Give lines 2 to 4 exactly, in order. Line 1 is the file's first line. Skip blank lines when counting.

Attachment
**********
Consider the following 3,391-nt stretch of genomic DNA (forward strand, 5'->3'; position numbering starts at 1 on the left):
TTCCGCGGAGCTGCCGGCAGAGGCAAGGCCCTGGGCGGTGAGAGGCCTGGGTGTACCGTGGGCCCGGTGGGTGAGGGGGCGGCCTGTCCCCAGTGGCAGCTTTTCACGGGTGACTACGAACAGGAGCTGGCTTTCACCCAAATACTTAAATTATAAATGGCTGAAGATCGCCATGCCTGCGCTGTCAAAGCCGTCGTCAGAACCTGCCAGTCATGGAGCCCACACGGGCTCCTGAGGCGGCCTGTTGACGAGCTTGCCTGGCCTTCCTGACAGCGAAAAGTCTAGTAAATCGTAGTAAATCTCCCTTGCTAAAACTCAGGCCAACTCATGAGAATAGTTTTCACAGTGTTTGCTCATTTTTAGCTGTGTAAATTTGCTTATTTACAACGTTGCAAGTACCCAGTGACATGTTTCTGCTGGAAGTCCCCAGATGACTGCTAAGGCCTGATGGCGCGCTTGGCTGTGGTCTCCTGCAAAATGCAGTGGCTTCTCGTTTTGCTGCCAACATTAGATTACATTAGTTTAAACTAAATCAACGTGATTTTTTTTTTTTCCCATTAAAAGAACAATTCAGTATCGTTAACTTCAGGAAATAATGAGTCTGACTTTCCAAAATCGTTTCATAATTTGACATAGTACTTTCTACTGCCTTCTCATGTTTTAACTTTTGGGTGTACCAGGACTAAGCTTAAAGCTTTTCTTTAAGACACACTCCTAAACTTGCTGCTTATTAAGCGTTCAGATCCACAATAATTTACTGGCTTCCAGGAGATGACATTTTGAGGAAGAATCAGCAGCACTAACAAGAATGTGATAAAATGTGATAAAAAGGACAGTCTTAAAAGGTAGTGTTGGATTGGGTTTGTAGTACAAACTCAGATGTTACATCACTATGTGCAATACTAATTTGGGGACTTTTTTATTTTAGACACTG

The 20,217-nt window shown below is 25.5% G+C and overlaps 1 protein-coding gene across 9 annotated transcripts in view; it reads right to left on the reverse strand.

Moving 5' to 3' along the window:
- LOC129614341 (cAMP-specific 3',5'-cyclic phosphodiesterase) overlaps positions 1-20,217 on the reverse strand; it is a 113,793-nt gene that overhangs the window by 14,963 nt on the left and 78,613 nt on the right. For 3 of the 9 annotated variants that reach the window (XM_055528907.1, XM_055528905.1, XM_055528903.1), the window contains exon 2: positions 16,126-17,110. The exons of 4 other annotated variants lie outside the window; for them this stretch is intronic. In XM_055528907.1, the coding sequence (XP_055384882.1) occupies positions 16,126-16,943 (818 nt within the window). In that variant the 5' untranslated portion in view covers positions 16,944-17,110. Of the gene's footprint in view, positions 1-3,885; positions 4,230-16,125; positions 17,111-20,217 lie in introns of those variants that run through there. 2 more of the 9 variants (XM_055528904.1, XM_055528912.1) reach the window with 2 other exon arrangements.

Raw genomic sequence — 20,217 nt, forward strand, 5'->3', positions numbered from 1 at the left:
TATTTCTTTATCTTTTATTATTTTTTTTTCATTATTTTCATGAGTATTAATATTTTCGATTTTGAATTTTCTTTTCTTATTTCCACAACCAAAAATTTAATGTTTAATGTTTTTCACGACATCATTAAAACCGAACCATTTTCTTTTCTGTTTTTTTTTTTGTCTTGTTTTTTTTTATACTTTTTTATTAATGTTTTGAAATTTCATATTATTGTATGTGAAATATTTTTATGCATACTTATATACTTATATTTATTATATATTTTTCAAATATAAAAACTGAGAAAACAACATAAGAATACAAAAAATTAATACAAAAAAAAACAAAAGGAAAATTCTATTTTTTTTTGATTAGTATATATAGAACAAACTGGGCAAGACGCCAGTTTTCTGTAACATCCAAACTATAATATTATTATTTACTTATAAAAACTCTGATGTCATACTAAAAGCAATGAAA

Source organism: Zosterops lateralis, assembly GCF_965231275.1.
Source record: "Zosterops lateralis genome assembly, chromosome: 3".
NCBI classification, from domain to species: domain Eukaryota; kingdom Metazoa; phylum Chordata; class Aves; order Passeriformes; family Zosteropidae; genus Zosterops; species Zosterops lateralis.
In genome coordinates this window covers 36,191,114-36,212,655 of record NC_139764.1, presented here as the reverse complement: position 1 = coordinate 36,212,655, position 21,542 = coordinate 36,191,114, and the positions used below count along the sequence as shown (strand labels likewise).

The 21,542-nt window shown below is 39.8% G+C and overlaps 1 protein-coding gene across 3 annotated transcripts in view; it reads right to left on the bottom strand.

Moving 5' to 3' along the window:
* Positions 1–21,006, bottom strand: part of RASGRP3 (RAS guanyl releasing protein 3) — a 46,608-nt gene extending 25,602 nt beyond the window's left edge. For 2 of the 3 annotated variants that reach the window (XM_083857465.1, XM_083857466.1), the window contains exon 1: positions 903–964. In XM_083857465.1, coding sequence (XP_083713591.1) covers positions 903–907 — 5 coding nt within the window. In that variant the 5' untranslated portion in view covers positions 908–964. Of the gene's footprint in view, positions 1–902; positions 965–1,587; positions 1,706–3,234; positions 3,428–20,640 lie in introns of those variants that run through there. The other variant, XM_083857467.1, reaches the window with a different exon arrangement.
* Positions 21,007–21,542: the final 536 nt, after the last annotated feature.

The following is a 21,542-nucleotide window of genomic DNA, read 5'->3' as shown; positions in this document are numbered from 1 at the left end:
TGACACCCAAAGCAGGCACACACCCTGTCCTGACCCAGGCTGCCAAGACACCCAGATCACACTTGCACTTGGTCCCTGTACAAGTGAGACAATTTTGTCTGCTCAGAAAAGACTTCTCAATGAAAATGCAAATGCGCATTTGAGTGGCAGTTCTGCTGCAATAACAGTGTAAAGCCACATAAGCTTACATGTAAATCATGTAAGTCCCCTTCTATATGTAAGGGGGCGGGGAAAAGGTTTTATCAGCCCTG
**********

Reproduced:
TTCCGCGGAGCTGCCGGCAGAGGCAAGGCCCTGGGCGGTGAGAGGCCTGGGTGTACCGTGGGCCCGGTGGGTGAGGGGGCGGCCTGTCCCCAGTGGCAGCTTTTCACGGGTGACTACGAACAGGAGCTGGCTTTCACCCAAATACTTAAATTATAAATGGCTGAAGATCGCCATGCCTGCGCTGTCAAAGCCGTCGTCAGAACCTGCCAGTCATGGAGCCCACACGGGCTCCTGAGGCGGCCTGTTGACGAGCTTGCCTGGCCTTCCTGACAGCGAAAAGTCTAGTAAATCGTAGTAAATCTCCCTTGCTAAAACTCAGGCCAACTCATGAGAATAGTTTTCACAGTGTTTGCTCATTTTTAGCTGTGTAAATTTGCTTATTTACAACGTTGCAAGTACCCAGTGACATGTTTCTGCTGGAAGTCCCCAGATGACTGCTAAGGCCTGATGGCGCGCTTGGCTGTGGTCTCCTGCAAAATGCAGTGGCTTCTCGTTTTGCTGCCAACATTAGATTACATTAGTTTAAACTAAATCAACGTGATTTTTTTTTTTTCCCATTAAAAGAACAATTCAGTATCGTTAACTTCAGGAAATAATGAGTCTGACTTTCCAAAATCGTTTCATAATTTGACATAGTACTTTCTACTGCCTTCTCATGTTTTAACTTTTGGGTGTACCAGGACTAAGCTTAAAGCTTTTCTTTAAGACACACTCCTAAACTTGCTGCTTATTAAGCGTTCAGATCCACAATAATTTACTGGCTTCCAGGAGATGACATTTTGAGGAAGAATCAGCAGCACTAACAAGAATGTGATAAAATGTGATAAAAAGGACAGTCTTAAAAGGTAGTGTTGGATTGGGTTTGTAGTACAAACTCAGATGTTACATCACTATGTGCAATACTAATTTGGGGACTTTTTTATTTTAGACACTG

The 20,217-nt window shown below is 25.5% G+C and overlaps 1 protein-coding gene across 9 annotated transcripts in view; it reads right to left on the reverse strand.

Moving 5' to 3' along the window: